22-02-2017 | | By Paul Whytock
I recently met a senior engineer that had worked for a large international car maker for most of his career and the topic of our conversation was how modern cars had become laden with electronically enabled systems.
Now, before I go any further you need to know this was a meeting of two grey-haired petrol heads that had seen car design morph from the launch of Sir Alec Issigonis’ revolutionary Mini right through to the extraordinary Bugatti Veyron.
Naturally, part of the conversation was taken up with just how many of the electronic gizmos on today’s cars do drivers actually use or want?
Don’t get me wrong. Electronics has done some wonderful things for automotive design when it comes to safety, power-train management and infotainment. But is too much control being taken away from the driver and does managing all these automotive electronic “goodies” actual impinge on car safety by distracting the driver’s primary role of controlling the vehicle using their skill, experience and that highly advanced computer called the human brain?
There are scores of studies that suggest this is exactly what happens. Here’s just one fact from NOPUS, the American National Occupant Protection Use Survey. It found that at any time across America nearly 660,000 drivers will be using mobile phones or manipulating electronic devices while driving.
So thousands of drivers are being distracted but there is another electronically related car safety issue which this time is nothing to do with driver fallibility. It is the increased reality of having your “computer-on-wheels” hacked.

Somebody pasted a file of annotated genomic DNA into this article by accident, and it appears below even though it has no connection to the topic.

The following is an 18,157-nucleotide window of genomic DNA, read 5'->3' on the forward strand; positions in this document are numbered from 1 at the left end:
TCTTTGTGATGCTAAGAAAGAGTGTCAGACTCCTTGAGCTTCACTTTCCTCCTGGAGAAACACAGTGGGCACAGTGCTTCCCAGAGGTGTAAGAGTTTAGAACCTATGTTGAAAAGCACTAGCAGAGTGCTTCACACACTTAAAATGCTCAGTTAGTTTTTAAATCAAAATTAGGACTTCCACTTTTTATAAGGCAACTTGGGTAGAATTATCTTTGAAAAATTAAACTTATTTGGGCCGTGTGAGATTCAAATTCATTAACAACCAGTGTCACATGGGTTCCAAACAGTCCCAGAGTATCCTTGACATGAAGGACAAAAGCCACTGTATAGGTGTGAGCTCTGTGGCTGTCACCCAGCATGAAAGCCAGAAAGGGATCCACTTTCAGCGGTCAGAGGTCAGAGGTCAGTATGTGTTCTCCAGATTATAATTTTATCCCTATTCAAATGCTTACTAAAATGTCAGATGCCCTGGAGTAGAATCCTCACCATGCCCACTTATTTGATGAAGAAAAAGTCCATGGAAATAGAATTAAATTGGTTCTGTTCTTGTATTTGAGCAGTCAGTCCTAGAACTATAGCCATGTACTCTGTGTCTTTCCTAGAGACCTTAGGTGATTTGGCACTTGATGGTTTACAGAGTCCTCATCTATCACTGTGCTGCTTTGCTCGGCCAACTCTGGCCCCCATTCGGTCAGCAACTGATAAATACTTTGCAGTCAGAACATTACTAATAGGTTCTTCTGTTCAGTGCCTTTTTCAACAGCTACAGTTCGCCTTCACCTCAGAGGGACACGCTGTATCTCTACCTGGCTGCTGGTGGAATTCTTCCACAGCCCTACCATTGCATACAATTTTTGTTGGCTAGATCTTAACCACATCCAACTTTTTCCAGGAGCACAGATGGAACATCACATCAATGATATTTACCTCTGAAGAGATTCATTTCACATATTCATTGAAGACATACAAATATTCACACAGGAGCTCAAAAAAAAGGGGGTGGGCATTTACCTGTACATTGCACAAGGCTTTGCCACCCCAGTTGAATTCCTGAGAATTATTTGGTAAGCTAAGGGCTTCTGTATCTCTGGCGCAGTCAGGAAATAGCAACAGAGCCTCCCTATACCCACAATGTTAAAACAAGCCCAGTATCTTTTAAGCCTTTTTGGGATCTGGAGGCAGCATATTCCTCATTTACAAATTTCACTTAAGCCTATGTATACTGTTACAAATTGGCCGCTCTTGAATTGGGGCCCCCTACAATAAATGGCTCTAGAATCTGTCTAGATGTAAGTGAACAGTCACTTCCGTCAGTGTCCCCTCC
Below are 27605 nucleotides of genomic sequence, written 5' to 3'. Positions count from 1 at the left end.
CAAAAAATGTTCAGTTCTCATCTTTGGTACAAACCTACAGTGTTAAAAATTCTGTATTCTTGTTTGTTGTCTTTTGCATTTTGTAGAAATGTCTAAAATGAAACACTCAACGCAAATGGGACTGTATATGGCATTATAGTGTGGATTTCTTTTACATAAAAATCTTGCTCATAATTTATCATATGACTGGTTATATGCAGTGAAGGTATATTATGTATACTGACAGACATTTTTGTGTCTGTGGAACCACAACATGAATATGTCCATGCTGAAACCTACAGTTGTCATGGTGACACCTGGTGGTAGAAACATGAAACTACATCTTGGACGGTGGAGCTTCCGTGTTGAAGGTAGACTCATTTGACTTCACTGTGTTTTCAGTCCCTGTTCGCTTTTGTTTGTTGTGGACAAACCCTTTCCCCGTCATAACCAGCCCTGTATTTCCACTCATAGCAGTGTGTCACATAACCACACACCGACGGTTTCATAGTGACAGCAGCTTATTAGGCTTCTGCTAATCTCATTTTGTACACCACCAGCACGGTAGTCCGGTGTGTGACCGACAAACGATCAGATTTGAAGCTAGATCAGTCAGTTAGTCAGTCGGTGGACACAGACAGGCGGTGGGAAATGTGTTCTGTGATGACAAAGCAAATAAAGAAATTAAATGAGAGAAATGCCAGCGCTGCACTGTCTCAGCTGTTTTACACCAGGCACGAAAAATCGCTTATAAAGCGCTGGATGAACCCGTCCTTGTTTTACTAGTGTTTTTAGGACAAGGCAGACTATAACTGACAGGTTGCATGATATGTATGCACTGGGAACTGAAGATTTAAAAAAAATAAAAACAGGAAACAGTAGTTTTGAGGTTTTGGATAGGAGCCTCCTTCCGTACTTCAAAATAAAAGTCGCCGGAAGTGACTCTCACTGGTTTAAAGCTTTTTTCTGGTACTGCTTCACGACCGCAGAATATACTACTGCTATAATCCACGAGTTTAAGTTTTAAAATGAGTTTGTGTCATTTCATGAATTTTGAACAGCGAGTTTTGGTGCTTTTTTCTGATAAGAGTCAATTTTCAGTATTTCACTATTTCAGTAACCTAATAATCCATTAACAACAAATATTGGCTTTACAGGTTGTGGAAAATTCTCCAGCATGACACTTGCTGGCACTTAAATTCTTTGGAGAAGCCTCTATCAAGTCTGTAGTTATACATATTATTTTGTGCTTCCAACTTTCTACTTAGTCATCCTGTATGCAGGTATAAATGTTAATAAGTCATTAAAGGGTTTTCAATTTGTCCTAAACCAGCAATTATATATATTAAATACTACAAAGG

Hackers can infiltrate your car electronic systems via wireless connections that include Bluetooth, cellular, Wi-Fi, web-browser software, telematics, ECUs, keyless ignitions and anti-theft key codes.
Regarding the rapidly growing area of car telematics, surveys have shown that a majority of motorists are nervous about using their connected-car services because of the possibility of being hacked while driving.
Telecom carriers’ telematics employ GSM devices to track sensor data from connected cars. The platform receives the car data from the vehicle through carrier-owned mobile IoT gateways. However many of these platforms lack sophisticated security features. This situation means operators have to invest in advanced security solutions to protect both the data collected by the telematics platform and vehicles from cyber attacks.
Now an IT security company that specialises in cyber attack security, Rohde & Schwarz Cybersecurity, has developed a solution that will provide mobile network operators with an additional security system.
The system includes a deep packet inspection (DPI) engine R&S PACE 2, which can be implemented as a security function into IoT telematics platforms. What it does is provides protocol and application classification in order to extract metadata from IP-based traffic.
Powered by R&S PACE 2 is the next generation firewall, R&S Specialized Line, and this lets telematics platform operators define policies based on communication factors such as the types of OTA functions. Added to that is Rohde & Schwarz Cybersecurity deep packet inspection technology which makes it possible to implement semantic awareness into core network components such as firewalls, gateways and IoT platforms.
All this says the company means operators can provide a secure and reliable platform relative to automotive telematics.